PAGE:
Do preferred risk formats lead to better understanding? A multicenter controlled trial on communicating familial breast cancer risks using different risk formats

Lidewij Henneman, Christi J. van Asperen, Jan C. Oosterwijk, Fred H. Menko, Liesbeth Claassen, Daniëlle R.M. Timmermans

Research output: Contribution to journalArticleAcademicpeer-review

4 Citations (Scopus)


Purpose: Counselees’ preferences are considered important for the choice of risk communication format and for improving patient-centered care. We here report on counselees’ preferences for how risks are presented in familial breast cancer counseling and the impact of this preferred format on their understanding of risk. Patients and Methods: As part of a practice-based randomized controlled trial, 326 unaffected women with a family history of breast cancer received their lifetime risk in one of five presentation formats after standard genetic counseling in three Dutch familial cancer clinics: 1) in percentages, 2) in frequencies (“X out of 100”), 3) in frequencies plus graphical format (10×10 human icons), 4) in frequencies and 10-year age-related risk and 5) in frequencies and 10-year age-related risk plus graphical format. Format preferences and risk understanding (accuracy) were assessed at 2-week follow-up by a questionnaire, completed by 279/326 women. Results: The most preferred risk communication formats were numbers combined with verbal descriptions (37%) and numbers only (26%). Of the numerical formats, most (55%) women preferred percentages. The majority (73%) preferred to be informed about both lifetime and 10-year age-related risk. Women who had received a graphical display were more likely to choose a graphical display as their preferred format. There was no significant effect between the intervention groups with regard to risk accuracy. Overall, women given risk estimates in their preferred format had a slightly better understanding of risk. Conclusion: The results suggest that the accuracy of breast cancer risk estimation is slightly better for women who had received this information in their preferred format, but the risk format used had no effect on women’s risk accuracy. To meet the most frequent preference, counselors should consider providing a time frame of reference (eg, risk in the next 10 years) in a numerical format, in addition to lifetime risk.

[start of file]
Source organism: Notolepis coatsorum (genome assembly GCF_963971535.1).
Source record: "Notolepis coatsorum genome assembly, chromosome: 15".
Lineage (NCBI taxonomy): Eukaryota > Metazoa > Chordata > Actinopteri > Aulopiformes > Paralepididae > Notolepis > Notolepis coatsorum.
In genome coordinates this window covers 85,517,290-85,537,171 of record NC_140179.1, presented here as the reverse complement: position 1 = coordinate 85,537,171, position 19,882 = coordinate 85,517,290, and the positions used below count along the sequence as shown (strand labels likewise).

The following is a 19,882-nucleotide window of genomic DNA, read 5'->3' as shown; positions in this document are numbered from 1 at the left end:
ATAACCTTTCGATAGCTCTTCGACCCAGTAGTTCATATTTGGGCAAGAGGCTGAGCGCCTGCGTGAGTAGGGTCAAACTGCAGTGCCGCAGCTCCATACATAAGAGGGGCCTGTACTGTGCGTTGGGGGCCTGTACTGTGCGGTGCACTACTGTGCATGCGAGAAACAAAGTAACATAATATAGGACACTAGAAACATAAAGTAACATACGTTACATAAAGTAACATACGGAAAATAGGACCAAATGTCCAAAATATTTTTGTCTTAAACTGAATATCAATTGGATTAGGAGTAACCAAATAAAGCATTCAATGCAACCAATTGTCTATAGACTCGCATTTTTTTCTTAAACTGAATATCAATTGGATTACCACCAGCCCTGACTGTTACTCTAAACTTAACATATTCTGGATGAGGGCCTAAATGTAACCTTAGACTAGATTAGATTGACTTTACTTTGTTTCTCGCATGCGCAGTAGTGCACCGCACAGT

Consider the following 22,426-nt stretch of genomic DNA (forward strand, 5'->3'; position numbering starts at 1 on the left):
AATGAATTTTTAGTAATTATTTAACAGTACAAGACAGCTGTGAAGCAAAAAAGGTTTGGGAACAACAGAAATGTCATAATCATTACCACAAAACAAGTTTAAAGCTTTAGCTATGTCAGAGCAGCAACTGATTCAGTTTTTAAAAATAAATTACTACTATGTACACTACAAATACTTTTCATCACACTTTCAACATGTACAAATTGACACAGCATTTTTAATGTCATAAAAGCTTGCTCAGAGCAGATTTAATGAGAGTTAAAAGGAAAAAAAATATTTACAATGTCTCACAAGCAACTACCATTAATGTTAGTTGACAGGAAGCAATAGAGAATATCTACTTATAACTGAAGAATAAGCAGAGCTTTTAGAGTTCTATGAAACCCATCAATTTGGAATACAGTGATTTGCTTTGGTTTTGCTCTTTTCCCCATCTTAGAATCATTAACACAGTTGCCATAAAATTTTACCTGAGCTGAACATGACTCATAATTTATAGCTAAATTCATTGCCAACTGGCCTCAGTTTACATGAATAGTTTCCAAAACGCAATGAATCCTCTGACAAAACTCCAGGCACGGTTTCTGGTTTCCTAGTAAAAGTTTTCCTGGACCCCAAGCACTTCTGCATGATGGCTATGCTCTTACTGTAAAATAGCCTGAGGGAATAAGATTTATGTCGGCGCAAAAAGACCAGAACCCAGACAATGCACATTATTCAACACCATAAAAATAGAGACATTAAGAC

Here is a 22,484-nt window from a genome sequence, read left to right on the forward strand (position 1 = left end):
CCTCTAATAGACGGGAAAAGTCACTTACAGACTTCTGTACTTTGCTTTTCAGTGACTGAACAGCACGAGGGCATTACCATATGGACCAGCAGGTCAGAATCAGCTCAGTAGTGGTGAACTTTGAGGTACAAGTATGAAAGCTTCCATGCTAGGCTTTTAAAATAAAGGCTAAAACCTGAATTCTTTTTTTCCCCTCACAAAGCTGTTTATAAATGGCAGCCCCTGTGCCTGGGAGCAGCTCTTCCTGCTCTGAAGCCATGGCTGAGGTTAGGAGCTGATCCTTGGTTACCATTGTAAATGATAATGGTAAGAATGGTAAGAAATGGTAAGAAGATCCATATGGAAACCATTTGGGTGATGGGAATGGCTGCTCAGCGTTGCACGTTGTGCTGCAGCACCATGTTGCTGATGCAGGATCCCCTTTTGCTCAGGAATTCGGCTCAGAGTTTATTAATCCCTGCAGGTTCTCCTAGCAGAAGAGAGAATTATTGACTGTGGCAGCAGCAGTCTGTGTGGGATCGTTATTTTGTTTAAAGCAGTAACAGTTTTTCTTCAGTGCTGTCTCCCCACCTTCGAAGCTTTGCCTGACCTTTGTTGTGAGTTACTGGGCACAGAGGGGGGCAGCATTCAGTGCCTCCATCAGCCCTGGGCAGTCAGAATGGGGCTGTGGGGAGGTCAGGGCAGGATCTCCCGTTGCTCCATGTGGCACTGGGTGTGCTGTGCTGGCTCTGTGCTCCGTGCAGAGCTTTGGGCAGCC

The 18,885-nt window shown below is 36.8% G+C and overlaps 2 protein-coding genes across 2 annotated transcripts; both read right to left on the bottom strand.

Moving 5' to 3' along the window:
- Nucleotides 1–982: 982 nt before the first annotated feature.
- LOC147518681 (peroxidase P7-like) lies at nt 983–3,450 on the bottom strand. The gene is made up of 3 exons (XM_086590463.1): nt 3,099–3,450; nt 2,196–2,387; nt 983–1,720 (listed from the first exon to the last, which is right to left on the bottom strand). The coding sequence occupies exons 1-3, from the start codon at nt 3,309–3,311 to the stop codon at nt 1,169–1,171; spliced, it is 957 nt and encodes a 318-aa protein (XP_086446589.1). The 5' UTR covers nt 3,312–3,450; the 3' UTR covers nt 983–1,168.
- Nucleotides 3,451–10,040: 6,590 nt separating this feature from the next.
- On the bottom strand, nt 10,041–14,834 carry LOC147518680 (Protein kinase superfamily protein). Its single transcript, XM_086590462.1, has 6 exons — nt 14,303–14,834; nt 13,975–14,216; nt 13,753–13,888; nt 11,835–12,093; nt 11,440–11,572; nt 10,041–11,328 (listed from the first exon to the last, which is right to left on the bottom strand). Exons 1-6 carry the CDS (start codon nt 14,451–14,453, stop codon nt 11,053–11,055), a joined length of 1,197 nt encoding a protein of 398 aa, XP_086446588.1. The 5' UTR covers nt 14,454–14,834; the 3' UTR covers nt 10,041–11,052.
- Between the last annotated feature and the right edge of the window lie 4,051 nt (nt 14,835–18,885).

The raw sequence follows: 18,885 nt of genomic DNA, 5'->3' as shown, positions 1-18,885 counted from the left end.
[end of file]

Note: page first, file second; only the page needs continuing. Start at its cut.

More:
Original languageEnglish
Pages (from-to)333-342
Number of pages10
JournalPatient preference and adherence
Publication statusPublished - 1 Jan 2020


  • Breast cancer
  • Genetic counseling
  • Patient preference
  • Risk accuracy
  • Risk communication
  • Understanding

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